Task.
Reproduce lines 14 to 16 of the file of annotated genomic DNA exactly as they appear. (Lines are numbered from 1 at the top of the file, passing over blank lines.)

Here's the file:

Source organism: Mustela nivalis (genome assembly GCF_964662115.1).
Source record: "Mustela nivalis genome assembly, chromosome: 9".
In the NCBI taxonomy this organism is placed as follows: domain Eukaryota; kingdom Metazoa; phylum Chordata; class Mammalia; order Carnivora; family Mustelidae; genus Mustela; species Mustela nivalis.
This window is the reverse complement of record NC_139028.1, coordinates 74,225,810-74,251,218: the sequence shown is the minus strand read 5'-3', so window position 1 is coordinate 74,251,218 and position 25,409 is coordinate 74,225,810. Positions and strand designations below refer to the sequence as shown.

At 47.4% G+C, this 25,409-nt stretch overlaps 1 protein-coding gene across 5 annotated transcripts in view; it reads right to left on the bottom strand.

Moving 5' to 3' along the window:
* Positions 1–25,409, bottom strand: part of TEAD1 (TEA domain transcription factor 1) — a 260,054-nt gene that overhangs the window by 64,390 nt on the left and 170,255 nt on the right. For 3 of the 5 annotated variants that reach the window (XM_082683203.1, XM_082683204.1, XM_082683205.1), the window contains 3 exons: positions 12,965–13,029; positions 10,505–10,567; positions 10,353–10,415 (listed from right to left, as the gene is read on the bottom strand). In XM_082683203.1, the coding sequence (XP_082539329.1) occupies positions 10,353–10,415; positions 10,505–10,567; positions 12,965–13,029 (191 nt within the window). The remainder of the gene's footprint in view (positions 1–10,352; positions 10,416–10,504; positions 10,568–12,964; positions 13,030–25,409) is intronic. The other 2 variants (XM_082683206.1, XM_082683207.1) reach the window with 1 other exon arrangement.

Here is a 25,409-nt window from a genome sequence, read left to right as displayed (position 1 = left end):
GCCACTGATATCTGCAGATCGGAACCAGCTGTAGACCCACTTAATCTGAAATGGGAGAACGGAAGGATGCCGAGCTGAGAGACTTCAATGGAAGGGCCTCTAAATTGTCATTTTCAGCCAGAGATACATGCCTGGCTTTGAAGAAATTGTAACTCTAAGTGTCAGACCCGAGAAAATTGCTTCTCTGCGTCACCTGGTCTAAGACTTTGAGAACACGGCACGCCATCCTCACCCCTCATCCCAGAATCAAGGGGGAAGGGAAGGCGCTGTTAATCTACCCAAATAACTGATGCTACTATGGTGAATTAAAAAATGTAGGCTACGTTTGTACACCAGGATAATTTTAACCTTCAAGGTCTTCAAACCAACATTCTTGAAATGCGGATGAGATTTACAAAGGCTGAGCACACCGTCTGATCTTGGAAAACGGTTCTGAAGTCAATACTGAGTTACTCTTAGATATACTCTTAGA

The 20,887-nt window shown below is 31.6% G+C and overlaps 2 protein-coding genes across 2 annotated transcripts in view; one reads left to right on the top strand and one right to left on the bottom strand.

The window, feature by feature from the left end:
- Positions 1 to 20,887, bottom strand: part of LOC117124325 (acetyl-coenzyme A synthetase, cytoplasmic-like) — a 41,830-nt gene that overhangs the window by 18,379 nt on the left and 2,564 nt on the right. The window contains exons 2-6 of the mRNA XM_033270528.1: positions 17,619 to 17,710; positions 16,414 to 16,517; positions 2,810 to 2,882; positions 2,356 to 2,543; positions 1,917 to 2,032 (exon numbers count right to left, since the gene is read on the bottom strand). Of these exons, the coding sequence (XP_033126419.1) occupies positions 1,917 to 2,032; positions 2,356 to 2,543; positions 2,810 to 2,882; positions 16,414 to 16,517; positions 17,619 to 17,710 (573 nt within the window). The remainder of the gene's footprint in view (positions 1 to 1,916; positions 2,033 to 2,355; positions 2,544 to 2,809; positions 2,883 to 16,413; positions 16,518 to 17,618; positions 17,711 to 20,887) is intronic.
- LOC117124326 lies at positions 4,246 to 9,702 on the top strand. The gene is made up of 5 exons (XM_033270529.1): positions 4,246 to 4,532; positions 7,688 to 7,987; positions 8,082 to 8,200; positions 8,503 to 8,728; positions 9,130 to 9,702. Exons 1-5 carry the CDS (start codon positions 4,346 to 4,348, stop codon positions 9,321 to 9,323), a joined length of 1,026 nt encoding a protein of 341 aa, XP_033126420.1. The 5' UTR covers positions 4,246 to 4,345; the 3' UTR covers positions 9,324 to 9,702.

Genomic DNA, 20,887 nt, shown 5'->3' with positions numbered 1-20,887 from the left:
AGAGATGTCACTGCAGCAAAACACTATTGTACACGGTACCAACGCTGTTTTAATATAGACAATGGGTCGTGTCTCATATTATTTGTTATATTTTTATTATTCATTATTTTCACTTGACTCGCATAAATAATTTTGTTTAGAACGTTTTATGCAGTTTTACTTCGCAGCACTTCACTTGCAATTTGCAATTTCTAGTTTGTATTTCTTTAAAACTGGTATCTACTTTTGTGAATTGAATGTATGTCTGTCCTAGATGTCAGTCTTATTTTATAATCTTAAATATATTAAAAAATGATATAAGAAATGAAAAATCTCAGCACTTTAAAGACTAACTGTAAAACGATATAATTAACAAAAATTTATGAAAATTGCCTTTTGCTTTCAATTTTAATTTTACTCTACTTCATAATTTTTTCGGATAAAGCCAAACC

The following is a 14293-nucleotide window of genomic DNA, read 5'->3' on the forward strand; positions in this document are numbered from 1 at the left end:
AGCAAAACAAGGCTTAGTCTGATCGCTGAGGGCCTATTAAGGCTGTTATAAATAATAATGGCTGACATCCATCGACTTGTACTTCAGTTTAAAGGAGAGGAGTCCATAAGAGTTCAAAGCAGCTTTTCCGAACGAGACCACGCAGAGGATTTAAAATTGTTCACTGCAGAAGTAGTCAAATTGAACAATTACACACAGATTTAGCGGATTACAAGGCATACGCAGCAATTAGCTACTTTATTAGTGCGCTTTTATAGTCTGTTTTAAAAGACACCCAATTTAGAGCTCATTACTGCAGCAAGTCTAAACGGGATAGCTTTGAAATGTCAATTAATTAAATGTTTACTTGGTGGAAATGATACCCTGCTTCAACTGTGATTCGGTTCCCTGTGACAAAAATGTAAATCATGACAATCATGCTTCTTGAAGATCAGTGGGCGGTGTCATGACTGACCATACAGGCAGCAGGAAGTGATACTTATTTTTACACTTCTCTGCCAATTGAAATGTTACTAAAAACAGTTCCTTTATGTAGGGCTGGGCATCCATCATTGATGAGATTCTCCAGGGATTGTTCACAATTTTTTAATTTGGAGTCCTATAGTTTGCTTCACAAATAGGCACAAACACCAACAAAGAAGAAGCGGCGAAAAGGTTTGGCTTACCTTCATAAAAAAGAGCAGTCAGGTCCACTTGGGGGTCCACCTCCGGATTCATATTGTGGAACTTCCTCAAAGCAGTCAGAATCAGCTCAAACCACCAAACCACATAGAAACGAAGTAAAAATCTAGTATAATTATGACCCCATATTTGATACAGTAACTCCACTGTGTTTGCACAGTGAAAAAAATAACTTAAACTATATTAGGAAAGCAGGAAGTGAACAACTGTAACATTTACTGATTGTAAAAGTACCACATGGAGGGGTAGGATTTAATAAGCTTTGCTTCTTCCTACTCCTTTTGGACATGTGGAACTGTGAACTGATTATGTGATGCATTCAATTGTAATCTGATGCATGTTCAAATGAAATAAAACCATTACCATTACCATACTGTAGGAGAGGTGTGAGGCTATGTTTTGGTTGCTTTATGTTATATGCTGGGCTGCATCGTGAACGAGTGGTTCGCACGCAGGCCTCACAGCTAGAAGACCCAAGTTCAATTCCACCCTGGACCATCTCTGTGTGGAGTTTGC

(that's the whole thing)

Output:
Genomic DNA, 20,887 nt, shown 5'->3' with positions numbered 1-20,887 from the left:
AGAGATGTCACTGCAGCAAAACACTATTGTACACGGTACCAACGCTGTTTTAATATAGACAATGGGTCGTGTCTCATATTATTTGTTATATTTTTATTATTCATTATTTTCACTTGACTCGCATAAATAATTTTGTTTAGAACGTTTTATGCAGTTTTACTTCGCAGCACTTCACTTGCAATTTGCAATTTCTAGTTTGTATTTCTTTAAAACTGGTATCTACTTTTGTGAATTGAATGTATGTCTGTCCTAGATGTCAGTCTTATTTTATAATCTTAAATATATTAAAAAATGATATAAGAAATGAAAAATCTCAGCACTTTAAAGACTAACTGTAAAACGATATAATTAACAAAAATTTATGAAAATTGCCTTTTGCTTTCAATTTTAATTTTACTCTACTTCATAATTTTTTCGGATAAAGCCAAACC

The following is a 14293-nucleotide window of genomic DNA, read 5'->3' on the forward strand; positions in this document are numbered from 1 at the left end: